Just up Ontario Street at Mercer Hall (108 Ontario Street), another Chef School grad, Tim Larsen serves up a carnivore’s delight of locally sourced protein with a wonderful combination of tradition and modern technique. Ground and impeccably seasoned beef short rib patties are sous vided at 58 degrees, then frozen and deep fried to serve up one of the better burgers this planet earth has known. An assortment of cured meats, house smoked bacon and fantastic homemade pickles (including potatoes!) are but a few of the other hyper local ingredients that appear on the plates here. And if you jump straight into a meal without first sampling one of their cocktails made from a variety of home infused spirits, you are simply making a big mistake.

Cheap and Cheerful: Ruth Klassen, Ontario’s cheese maker extraordinaire, could not work harder to keep her new Osteria “off grid” for tourists, so that locals always have an affordable place to get a table for locally sourced and foraged ingredients. This restaurant is hidden away at 80 Wellington Street, under an artfully whitewashed Monforte sign that prevents all but the most penetrating gaze from divining the actual name. It is a delightful space furnished with entirely reclaimed materials, and includes the best secret patio in the town. Chef Phil Phillips prepares an ever changing, limited menu where the hits seriously outnumber the misses. Complemented by very reasonably priced wines, micro brews and ciders, this is a meal that will be as satisfying to your palate as your pocket book. And under no circumstances should you leave without buying some Toscano or Black Sheep from the cheese display at the door. (Apps $6-$10, Mains $12-$16)

For lunch one day, you owe it to yourself to stop by Rob Bob’s hotdog cart, conveniently located in the heart of the town, just outside Pazzo’s (66 Ontario Street – or what would be 66 Ontario Street if there was a building there instead of a fountain and parkette). There are two different guys manning this cart, but if you happen by on a day that Derek Barnes is there, you are in for a treat. What Dogmaster Barnes lacks in formal culinary education (he is one of the very few non Chef School grads on this list) he more than makes up for in enthusiasm, research and hard work. Let Derek dress your dog for you and your sausage will be graced by a variety of classic and unique homemade condiments, applied in the perfect order, with a running commentary on hot dog tradition. Have your dog “dragged through the garden” in traditional Chicago style, or have Derek add some of his fantastic homemade kimchi. The choice is yours, or Derek’s, if you want. The dogs and sausages are made to order for Rob Bob, and served on the freshest buns you may ever eat, sourced daily from the Butcher and Baker a mere hundred yards or so away from the cart. They may not serve hotdogs in heaven, but if they did, these would be the ones.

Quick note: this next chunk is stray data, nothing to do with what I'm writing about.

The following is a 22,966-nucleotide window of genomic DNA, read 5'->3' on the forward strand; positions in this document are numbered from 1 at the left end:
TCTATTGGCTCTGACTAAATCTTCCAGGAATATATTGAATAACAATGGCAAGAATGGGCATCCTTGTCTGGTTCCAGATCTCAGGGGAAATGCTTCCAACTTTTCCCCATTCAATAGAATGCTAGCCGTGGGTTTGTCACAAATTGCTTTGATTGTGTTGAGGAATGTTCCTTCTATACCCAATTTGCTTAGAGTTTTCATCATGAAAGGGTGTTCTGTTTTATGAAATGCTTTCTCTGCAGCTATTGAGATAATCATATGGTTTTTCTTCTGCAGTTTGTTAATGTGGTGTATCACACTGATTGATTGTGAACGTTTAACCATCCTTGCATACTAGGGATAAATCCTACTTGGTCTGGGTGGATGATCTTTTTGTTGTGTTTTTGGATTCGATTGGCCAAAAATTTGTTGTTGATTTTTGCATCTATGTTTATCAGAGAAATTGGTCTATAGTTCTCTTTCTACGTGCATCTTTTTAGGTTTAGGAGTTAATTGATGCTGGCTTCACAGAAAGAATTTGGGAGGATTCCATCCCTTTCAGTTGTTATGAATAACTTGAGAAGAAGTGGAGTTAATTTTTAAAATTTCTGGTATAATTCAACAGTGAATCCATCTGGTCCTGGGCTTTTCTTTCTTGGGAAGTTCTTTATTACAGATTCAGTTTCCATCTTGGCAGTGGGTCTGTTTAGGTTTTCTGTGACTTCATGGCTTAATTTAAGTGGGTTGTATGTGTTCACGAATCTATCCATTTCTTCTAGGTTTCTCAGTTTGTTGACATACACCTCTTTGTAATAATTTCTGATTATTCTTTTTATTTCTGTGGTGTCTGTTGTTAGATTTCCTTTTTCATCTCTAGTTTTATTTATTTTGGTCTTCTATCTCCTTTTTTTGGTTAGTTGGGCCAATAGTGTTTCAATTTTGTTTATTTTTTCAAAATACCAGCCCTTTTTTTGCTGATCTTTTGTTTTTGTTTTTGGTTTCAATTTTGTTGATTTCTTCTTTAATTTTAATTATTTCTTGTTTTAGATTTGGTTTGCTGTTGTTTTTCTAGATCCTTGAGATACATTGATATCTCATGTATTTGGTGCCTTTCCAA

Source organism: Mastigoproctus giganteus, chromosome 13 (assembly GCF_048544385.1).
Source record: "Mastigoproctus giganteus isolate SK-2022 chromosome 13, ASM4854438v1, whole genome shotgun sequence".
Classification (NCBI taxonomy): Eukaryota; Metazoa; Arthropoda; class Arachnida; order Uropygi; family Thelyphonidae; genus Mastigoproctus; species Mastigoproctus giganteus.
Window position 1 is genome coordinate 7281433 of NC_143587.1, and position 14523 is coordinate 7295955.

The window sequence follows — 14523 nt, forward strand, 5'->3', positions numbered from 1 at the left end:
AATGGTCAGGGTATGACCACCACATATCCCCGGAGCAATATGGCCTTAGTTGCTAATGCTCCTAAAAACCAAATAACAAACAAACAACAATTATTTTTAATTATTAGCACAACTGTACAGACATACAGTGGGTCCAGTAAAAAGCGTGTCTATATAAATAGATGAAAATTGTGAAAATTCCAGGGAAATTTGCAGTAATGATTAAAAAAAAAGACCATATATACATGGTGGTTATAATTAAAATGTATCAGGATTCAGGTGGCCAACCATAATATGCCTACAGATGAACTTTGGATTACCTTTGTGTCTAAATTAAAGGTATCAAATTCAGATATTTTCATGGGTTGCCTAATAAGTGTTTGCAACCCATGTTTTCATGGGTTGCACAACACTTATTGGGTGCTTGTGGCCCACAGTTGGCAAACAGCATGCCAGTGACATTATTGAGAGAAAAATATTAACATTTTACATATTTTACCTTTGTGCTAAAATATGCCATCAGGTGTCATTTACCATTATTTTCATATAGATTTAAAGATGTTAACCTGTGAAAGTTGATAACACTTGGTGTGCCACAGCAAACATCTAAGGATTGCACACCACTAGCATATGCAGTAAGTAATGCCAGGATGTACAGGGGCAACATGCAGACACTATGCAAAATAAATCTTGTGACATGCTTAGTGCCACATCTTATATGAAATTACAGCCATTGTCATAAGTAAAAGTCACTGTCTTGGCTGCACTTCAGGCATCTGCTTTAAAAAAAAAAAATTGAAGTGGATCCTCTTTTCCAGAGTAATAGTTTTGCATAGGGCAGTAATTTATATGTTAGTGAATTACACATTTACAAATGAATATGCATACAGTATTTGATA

Revel Café (37 Market Place) – Here, you can begin your day complementing a decadent pastry and with a fantastic sustainably grown and ethically sourced coffee, while rubbing elbows with actors gearing up for the day’s performance at one of the theatres. The tourists may get drawn in to the more visibly located Balzacs on Ontario Street, but the locals know that Anne Campion serves the best coffees, lattes and treats that can be found in town in a wonderful space on . The pastries are made on the premises and are well worth the calories. On a hot sunny day, make sure to have one of their refreshing iced coffees, made in one of the most interesting pieces of coffee apparatus you will come across and served with a surprising and fitting ice cube.